KMap is itself programmable through the Apple high-level object event protocol , and can be driven by any of the scripting languages in Apple's open scripting architecture such as AppleScript , Frontier  and TCL . It can also run scripts triggered by user interaction. The combination of these two capabilities enables KMap to be integrated with other applications, and user interaction with graphical structures in the visual language to be used to control any activity supported on the host computer or network. The development of a specific system involves writing scripts to provide the required functionality by drawing upon existing applications.
Figure 5 shows a user interacting with a concept map of multimedia materials concerned with the field identification of North American birds. The map itself gives an overview of the topic and an index to available material. As the user mouses over a node a popup menu symbol appears. Clicking on this displays a menu that can be used to access the material, display text, play a sound, run a movie, and so on. The menu is generated from an underlying script, and user actions are reported to the script. The material accessed can be retrieved using either standard facilities for sound and movie playing within the application, or through commands which initiate another application and appropriate dataset.
The actions on the popup menu can include the opening of other concept maps so that is possible to index a large body of material through layers of connected maps. It can also include opening files in other applications which may themselves make calls back to the concept mapping tool. Hence complex heterogeneous systems may be developed if needed for particular applications.
Figure 6 shows the generation of the visual language being used in Figure 5. The system designer generates nodes of different types appropriate to the domain of materials to be accessed. The visual features of each type can be designed to be distinctive and attractive. The script can associate simple retrieval activities for each type dependent on the data stored with each node, or, since it has full access to the concept map, can take context-sensitive actions as appropriate.
Groupware Concept Mapping
In a multi-user environment, concept maps can provide user interfaces
to shared resources supporting a range of group processes such
as brain-storming, collaborative planning and joint development
of knowledge structures. Table 1 shows a standard analysis of
modes of interaction in computer-supported cooperative work (CSCW)
systems . To support the normal activities of target user
groups, a multi-user concept mapping tool should ideally support
all four synchronicity/locality quadrants in the table. That is,
users should be able to use the software together in an electronic
meeting room in a face-to-face meeting to jointly construct a
rough concept map of their task. After the meeting, any of the
users should be able to use the same software to access the same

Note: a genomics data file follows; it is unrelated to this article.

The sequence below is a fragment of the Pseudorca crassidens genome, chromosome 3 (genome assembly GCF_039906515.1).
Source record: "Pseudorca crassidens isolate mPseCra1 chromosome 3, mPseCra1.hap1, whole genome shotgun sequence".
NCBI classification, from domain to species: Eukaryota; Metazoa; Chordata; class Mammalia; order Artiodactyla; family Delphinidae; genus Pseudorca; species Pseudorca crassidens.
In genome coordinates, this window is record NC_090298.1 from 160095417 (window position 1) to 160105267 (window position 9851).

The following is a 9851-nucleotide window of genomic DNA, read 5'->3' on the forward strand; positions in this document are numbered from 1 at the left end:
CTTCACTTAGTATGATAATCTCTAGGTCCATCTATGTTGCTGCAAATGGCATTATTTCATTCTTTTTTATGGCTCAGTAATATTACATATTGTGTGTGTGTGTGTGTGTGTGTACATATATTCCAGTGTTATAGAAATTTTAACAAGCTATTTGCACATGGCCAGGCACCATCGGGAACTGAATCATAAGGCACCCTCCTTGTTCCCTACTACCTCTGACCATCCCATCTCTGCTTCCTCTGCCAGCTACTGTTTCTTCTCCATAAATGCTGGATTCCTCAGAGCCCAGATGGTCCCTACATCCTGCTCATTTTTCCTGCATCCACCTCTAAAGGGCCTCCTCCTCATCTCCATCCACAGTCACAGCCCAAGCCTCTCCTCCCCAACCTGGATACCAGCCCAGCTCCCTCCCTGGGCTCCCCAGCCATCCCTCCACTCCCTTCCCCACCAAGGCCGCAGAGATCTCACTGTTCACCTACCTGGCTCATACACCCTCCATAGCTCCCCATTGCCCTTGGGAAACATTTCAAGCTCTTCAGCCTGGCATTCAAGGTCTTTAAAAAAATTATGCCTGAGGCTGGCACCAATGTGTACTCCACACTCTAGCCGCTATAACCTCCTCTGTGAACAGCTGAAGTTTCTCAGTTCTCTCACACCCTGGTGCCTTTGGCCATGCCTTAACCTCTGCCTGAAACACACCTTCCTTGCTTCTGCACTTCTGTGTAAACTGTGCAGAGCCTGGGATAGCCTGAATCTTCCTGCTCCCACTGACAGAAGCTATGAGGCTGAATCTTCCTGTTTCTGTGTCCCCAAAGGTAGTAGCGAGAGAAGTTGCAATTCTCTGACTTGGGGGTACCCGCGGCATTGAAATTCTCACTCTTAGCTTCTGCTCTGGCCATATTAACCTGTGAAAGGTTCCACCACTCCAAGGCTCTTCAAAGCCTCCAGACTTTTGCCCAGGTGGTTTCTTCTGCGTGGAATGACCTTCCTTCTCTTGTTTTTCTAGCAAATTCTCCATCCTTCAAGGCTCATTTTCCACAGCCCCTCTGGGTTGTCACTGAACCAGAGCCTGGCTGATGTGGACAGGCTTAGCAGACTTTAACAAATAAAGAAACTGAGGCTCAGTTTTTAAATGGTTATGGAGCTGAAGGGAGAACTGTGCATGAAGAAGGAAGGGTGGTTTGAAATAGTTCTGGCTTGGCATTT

concept maps generated by the group from her computer at her desk
as though it was single-user software (asynchronous remote interaction).
If a second user starts using the same maps, she should be able
to seamlessly (and harmlessly) enter into the environment in a
synchronous remote interactive mode (possibly supplemented with
an audio link).
Any application must project to the user some model of how data is organized and how it is accessed and navigated. There is a familiar model that applies well to concept mapping: hypertext and hypermedia. While there exists no universally accepted definition of hypertext, Akscyn provides a good description :
Information is "chunked" into small units, variously called notecards, frames, notes, etc. Units may contain textual information. In hypermedia systems, units also contain other forms of information such as video graphics, bit mapped images, sound and animation.
Units of information are displayed one per window (systems vary in the number, size and arrangement of windows permitted).
Units of information are interconnected by links. Users navigate in a hypermedia database by selecting links in order to travel from unit to unit.
By creating, editing, and linking units, users build up information structures for various purposes (e.g. authoring documents, developing on-line help systems).
In shared hypermedia systems, multiple users may simultaneously access the hypermedia database. Shared systems may be implemented as distributed systems, in which portions of the database are distributed across multiple workstations and file servers on a network.
Concept maps form arbitrary networks of concepts and links; hypermedia forms arbitrary networks of nodes and hyperlinks. The match is quite natural whether one looks at it from the vantage point of hypermedia or from concept mapping: Many hypermedia systems provide views or maps of the hyperspace, and these views strongly resemble concept maps (although they do not usually convey the obvious meaning that concept maps do). On the other hand, from the perspective of concept mapping, one often uses a single concept (node) in a map which itself needs to be elaborated as a concept map; the elaboration can accomplished by hyperlinking between the parent concept and the "internal" elaborated concept map. Furthermore, concepts can be annotated by hyperlink references to other (non-concept map) documents.
Mediator: Distributed Manufacturing Support
Mediator  is an open architecture information and knowledge management system designed to provide a flexible technology to support the management of complex manufacturing environments. A heterogeneous environment is assumed in which the sub-systems are geographically dispersed and involve different application packages, not necessarily designed to work together, multiple platforms, protocols and forms of user interface. The function of Mediator is to provide a knowledge support system for the managers and system operators involved in running a virtual factory. It is designed to facilitate communication, compliance with constraints including physical restrictions and legal obligations, and to generally represent knowledge about any activity or sub-system relevant to the manufacturing process.